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Authority Magazine: 5 Things You Need To Know To Optimize Your Company’s Approach to Data Privacy and Cybersecurity

Charlie Wood

An Interview With Tyler Gallagher, CEO and Founder of Regal Assets

Click here for the original interview 

As part of our series about “5 Things You Need To Know To Optimize Your Company’s Approach to Data Privacy and Cybersecurity”, I had the pleasure of interviewing Charlie Wood, Executive Vice President for FoxPointe Solutions Information Risk Management Division of The Bonadio Group.

Charlie Wood is the Executive Vice President and Practice Lead for FoxPointe Solutions. Charlie holds many certifications including Certified Information Services Auditor (CISA), PCI Qualified Security Assessor (PCI QSA), Certified in Risk and Information Systems Control (CRISC) and Certified Information Security Manager (CISM).

Thank you so much for joining us in this interview series! Before we dig in, our readers would like to get to know you. Can you tell us a bit about how you grew up?

Igrew up on a dairy farm in upstate NY. We didn’t have cable on the road I grew up on, so you can imagine that computers were pretty scarce as well. I took a basic computer class my senior year of high school and learned how to write basic commands in an effort to entertain people in my class.

Is there a particular story that inspired you to pursue a career in cybersecurity? We’d love to hear it.

No — not one story in particular. It was more of a fascination with technology and looking to future to understand its impact on business — that drove me to cybersecurity.

Can you share the most interesting story that happened to you since you began this fascinating career?

There are three areas that comprise cybersecurity — people, processes and technology. Throughout my career I have had the most fun exploiting the weakest link — people. I have talked my way past armed security guards on several occasions. I have even convinced employees to help me load an ATM into my personal vehicle under the guise that the ATM was broken and I needed to take it back to the shop to fix it. All of this is to show just how weak and susceptible people can be to risks, fraud and cyber-attacks.

None of us are able to achieve success without some help along the way. Is there a particular person to whom you are grateful who helped get you to where you are? Can you share a story about that?

Growing up on a farm, I had the unique opportunity to see true perseverance and dedication on a daily basis — from my father and grandfather. I credit their grit, perseverance and work ethic to shaping my own work ethic which is probably the primary reason for my career success.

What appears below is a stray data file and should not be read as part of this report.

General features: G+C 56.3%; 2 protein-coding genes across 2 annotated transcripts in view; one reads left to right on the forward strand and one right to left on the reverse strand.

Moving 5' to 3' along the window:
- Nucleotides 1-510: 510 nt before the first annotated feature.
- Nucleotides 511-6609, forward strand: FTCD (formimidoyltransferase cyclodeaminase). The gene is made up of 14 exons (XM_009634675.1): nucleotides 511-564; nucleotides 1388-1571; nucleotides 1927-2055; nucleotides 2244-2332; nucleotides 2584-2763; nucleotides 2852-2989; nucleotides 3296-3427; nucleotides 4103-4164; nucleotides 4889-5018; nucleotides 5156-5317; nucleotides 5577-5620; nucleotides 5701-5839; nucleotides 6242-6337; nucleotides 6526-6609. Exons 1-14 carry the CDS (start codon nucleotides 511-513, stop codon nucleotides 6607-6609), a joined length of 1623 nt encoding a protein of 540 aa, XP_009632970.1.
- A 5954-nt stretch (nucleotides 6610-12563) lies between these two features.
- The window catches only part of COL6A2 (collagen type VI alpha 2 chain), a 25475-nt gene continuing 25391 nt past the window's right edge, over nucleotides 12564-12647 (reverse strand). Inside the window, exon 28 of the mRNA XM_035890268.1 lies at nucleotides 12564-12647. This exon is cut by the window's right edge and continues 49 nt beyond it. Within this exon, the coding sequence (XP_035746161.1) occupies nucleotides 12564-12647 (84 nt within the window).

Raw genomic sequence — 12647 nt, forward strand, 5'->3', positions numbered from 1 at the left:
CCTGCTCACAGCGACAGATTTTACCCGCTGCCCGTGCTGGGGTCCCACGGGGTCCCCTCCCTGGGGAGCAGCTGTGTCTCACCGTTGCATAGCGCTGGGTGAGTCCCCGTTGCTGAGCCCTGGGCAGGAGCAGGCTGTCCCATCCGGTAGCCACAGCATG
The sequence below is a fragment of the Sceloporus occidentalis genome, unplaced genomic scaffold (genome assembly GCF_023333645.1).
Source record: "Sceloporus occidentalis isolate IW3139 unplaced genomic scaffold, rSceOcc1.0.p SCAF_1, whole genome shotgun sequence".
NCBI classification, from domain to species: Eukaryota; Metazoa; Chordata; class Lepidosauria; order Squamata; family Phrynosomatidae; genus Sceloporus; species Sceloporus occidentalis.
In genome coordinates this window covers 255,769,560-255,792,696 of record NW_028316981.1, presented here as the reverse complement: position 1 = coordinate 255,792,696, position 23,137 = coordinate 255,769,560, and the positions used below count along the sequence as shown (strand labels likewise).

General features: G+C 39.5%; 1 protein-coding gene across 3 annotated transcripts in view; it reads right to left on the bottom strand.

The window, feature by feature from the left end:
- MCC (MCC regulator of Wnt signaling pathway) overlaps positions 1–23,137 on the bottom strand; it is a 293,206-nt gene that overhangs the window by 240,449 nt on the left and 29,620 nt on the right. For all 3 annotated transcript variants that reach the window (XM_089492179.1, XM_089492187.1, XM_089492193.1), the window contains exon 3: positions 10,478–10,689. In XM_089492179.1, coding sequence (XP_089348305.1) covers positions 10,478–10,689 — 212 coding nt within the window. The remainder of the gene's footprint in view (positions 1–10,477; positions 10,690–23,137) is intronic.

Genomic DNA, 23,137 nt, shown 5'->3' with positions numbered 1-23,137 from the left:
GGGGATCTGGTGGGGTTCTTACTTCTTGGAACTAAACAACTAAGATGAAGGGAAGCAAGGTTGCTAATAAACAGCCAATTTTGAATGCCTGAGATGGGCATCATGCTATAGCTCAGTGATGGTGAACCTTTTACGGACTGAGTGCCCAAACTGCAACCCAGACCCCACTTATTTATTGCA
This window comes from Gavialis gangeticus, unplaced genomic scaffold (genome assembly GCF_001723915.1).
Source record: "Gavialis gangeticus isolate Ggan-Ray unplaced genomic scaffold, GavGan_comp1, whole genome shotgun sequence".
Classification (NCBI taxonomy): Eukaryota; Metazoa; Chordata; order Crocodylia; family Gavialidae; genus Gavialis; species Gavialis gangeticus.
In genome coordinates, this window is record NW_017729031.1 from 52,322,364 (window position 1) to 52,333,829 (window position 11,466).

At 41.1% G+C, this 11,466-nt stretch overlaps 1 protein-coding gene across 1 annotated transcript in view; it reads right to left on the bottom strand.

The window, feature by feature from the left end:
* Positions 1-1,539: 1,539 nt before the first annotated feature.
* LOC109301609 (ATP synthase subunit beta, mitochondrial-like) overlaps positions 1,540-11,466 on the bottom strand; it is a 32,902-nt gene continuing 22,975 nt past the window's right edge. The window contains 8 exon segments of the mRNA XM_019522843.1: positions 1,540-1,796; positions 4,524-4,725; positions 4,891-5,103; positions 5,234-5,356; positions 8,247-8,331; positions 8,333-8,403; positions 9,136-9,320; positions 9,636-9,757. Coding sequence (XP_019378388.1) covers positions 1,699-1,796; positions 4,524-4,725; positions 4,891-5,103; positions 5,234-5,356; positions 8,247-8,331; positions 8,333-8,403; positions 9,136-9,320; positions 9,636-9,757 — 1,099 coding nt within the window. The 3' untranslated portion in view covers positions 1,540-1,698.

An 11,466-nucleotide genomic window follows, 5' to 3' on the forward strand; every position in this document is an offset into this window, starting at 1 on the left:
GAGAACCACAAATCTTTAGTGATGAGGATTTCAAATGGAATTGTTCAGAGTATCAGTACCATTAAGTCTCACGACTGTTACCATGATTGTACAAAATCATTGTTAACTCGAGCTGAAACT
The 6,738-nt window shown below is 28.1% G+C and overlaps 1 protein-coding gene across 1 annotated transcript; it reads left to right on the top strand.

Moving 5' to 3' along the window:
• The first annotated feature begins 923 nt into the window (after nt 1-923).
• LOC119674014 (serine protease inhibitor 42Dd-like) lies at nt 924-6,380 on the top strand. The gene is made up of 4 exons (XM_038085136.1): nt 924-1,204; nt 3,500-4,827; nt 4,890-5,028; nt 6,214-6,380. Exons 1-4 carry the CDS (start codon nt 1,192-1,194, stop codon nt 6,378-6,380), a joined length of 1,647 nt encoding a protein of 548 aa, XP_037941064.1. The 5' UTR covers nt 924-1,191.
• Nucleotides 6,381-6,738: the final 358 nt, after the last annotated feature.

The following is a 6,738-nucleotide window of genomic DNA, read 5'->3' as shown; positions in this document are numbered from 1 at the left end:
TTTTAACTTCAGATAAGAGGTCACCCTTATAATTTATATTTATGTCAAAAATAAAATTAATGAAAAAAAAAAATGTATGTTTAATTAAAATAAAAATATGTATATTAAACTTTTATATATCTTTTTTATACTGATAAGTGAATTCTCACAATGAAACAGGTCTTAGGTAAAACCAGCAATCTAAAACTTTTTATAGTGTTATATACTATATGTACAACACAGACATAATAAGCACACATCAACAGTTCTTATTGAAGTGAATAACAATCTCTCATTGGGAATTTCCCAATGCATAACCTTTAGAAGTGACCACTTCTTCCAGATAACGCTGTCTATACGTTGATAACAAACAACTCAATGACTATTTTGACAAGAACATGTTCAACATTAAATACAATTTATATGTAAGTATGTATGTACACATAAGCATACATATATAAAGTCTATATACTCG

Are you working on any exciting new projects now? How do you think that will help people?

Prefer to not disclose given the sensitive nature of the work we do

What advice would you give to your colleagues to help them to thrive and not “burn out”?

Surround yourself with great people. Great people lift everyone else up — even when you are having a bad day. They also help reduce your stress and as a result — burn out. I truly believe we have the best team of cybersecurity and consulting professionals in the northeast. As good as they are at their jobs, they are even better people outside of work

The Cybersecurity industry, as it is today, is such an exciting arena. What are the 3 things that most excite you about the Cybersecurity industry? Can you explain?

The landscape changes daily. What was secure this morning may not be by lunch time.

New technology means new risks and opportunities the learn and help customers on a daily basis.

Meeting likeminded individuals that have a passion for cybersecurity and hearing their stories of success.

Looking ahead to the near future, are there critical threats on the horizon that you think companies need to start preparing for?

A lack of qualified candidates at both the entry level as well as the C-suite. The great resignation left the industry looking for CISO / CIO leadership.

Do you have a story from your experience about a cybersecurity breach that you helped fix or stop? What were the main takeaways from that story?

Prefer to not disclose due to the sensitive nature of the work that we do.

What are the main cybersecurity tools that you use on a frequent basis? For the benefit of our readers can you briefly explain what they do?

Prefer to not disclose due to the sensitive nature of the work that we do.

How does someone who doesn’t have a large team deal with this? How would you articulate when a company can suffice with “over the counter”software, and when they need to move to a contract with a cybersecurity agency, or hire their own Chief Information Security Officer?

Outsourcing day-to-day operations of your network / IT infrastructure is one solution. Finding a trusted managed service provider who specializes in security, can help you mitigate your risk. Before engaging with one of these organizations, you should ensure that the service providers have the appropriate certifications which demonstrate their continued commitment to the protection of their customers data.